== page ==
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My First Trip To Antarctica - Will You Join Me?


The cold arctic wind whips in my hair as I stand at the bow, shaking from excitement (and cold) as the whale surfaces a few meters from the boat. Its massive, wondering eye stares back at me, as curious about me as I am about it. The boat lurches and my eyes fly open; I'm back at my office in Costa Rica. I've been day dreaming again about my upcoming trip to Antarctica. It still seems a long way off (Nov. 2019) but with the arrival of the new year I realize it's not that far away after all.

For someone who wears shorts and sleeveless shirts most of the time, planning a trip to Antarctica is an odd experience. My mind keeps playing tricks on me and I imagine myself as a 1,000 layer colorful onion, barely being able to move in all of my cold weather gear or sometimes I can see myself becoming an ice sculpture the minute I step onto the boat deck. You see, I live in tropical Costa Rica where temperatures range between the 70s and 80s year round.  

Cover photo & crossing the Drake passage (above) by Wildland Alumni, Mary & Gary Oakland

This will be my first trip to Antarctica and it's certainly exciting but I have to admit I know nothing about cold weather. I've never experienced freezing temperatures like the ones people in North America are facing right now as I write this. I definitely want to experience the cold weather, but more than that I have this weird desire to see ice in massive amounts and I'm pretty sure I won't be disappointed. Antarctica makes me feel like I'm visiting something so 'out of this world' that I can only compare it with the feeling of going to the moon.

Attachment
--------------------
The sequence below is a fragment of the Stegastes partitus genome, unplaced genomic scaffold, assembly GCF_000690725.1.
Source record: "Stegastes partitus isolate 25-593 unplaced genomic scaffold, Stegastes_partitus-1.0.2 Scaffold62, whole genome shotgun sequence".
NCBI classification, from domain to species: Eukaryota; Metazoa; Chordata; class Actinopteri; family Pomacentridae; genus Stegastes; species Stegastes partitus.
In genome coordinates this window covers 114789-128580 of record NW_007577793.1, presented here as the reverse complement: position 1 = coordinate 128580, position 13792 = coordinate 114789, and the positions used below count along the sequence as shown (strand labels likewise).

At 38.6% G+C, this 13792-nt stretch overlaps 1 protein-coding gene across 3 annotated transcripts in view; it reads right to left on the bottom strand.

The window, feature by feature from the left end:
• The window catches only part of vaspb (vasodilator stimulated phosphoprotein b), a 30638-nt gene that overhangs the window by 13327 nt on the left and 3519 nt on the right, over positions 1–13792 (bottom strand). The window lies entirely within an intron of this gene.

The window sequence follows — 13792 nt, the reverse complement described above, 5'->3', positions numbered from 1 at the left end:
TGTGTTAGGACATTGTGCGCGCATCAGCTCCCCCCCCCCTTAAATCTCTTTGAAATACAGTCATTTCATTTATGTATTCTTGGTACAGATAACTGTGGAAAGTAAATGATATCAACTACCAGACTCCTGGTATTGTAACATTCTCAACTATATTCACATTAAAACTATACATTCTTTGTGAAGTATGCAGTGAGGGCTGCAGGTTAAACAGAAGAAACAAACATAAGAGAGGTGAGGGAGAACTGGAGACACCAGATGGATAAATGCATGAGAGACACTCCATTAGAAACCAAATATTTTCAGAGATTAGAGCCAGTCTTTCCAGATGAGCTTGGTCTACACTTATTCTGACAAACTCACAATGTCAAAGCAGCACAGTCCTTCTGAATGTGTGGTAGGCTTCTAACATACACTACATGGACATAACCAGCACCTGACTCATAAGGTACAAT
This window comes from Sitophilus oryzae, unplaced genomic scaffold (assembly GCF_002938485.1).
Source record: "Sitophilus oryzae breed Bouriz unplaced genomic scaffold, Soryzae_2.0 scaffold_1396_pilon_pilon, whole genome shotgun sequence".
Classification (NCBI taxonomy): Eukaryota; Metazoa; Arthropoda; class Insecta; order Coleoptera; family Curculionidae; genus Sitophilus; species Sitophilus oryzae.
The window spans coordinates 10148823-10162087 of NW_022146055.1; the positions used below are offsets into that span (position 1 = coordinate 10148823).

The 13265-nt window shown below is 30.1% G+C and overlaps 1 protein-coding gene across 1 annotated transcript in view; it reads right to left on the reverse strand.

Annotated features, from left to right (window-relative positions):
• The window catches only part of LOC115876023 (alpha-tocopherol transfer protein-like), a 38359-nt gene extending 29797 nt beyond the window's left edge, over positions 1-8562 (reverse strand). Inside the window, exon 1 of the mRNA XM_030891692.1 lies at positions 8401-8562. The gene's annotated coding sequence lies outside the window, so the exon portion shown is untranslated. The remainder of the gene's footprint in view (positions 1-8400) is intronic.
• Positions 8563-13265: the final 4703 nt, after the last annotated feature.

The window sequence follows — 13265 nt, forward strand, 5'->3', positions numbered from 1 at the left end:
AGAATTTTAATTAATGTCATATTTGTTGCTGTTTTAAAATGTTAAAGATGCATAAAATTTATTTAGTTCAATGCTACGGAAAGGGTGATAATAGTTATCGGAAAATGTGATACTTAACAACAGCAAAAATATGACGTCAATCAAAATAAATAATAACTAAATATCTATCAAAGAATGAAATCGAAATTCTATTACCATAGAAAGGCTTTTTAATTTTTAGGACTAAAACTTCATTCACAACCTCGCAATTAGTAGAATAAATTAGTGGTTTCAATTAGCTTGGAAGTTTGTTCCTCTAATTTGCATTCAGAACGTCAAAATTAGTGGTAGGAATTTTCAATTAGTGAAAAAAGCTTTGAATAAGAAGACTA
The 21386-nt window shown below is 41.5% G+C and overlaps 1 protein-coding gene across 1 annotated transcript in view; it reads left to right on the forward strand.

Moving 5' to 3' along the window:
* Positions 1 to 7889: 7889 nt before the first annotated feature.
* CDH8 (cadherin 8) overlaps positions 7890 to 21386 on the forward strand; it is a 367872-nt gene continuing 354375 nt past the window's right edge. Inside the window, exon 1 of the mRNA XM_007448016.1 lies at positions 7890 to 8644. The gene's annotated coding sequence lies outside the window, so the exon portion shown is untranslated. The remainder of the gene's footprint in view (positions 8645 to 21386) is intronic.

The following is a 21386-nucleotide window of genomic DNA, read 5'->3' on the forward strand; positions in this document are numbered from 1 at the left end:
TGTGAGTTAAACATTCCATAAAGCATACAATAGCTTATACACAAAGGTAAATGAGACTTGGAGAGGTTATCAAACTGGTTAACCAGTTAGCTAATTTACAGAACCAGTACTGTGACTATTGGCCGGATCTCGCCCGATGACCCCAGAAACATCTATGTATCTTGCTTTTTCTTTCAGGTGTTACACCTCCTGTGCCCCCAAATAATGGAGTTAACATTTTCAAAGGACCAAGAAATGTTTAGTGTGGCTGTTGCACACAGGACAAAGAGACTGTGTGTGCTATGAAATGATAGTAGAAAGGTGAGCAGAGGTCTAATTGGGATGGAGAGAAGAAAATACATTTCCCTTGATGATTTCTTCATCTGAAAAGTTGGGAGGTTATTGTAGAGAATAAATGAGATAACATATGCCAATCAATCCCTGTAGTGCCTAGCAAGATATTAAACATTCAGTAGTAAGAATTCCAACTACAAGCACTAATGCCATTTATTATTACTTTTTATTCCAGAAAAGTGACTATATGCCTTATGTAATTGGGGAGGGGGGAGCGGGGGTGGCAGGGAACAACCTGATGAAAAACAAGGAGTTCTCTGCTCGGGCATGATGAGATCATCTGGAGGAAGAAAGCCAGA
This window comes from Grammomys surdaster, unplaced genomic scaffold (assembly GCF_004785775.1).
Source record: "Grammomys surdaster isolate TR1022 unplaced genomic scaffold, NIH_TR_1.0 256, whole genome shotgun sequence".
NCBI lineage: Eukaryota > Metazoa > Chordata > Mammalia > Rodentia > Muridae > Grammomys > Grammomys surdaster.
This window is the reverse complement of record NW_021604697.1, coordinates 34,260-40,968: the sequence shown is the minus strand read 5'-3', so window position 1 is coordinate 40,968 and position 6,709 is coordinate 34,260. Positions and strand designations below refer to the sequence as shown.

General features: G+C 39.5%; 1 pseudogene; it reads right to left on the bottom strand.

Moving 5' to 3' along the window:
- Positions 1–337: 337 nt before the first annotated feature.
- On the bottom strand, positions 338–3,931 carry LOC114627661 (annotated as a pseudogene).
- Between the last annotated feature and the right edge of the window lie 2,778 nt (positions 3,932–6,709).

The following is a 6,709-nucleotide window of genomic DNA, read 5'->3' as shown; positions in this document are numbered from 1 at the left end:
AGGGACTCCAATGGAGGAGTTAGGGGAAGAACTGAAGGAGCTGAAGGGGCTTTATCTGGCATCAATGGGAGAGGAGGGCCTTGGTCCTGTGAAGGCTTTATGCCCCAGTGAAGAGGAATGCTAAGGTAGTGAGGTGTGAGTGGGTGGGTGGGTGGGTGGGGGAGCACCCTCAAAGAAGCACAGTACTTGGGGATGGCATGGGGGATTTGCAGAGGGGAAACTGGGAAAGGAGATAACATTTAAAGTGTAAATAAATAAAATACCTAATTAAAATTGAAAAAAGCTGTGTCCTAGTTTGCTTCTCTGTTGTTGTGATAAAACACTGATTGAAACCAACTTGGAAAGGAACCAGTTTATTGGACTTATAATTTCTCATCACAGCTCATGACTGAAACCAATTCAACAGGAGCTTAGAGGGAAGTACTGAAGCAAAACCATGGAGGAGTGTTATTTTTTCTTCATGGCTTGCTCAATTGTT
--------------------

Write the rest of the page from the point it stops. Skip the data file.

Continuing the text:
This trip will be a challenge that I hope will help me see what I'm actually made of and whatever I discover about myself, I'll be ready to embrace it. I know it's not like I'm attempting an unassisted crossing of the Antarctic continent or anything close to that, but for many travelers this trip is not only the trip of a life time but also a trip that exposes some of their deepest unconscious fears. The distance from home (over 7,000 miles away) and being warm enough are probably what worry me the most. Luckily, with such great technology surrounding us these days it's fascinating to think that within 2 days I can travel from Costa Rica to such a remote area and that cold weather gear will keep me as warm as needed, I hope!

Photo by Wildland Alumni Gary & Joyce Duker

I expect a lot from this trip and I hope it will be everything that I have dreamed of, like being up close and personal with a whale or an iceberg, visiting a research station (big on my list), paddling the polar waters, enjoying the glacier views, sharing glacier walks with strangers, and especially crossing the Drake Passage (big on my list!) I plan to enjoy every part of it and I know everything is going to be a gift, even the unexpected. 

If you're adventurous enough to join me on this trip to the icy Southern continent there's still room available! Join me and let's walk beyond and realize our own vastness as we observe the starry polar skies and discover different shades of white. Let's feel the desolation, the stillness and the remoteness of this part of the earth. Let's witness one of the most splendorous, natural and untouched areas of a continent few travelers ever get to explore. Let's let Antarctica embrace us and discover a part of us we haven't seen before, even though we know we don't belong there .

On my next blog I'll share why I decided to do this trip on the Ortelius, the polar vessel that will make my Antarctica dreams come true. You can also check out the trip itinerary and pricing here.

Hasta pronto! 

Grettel Calderon

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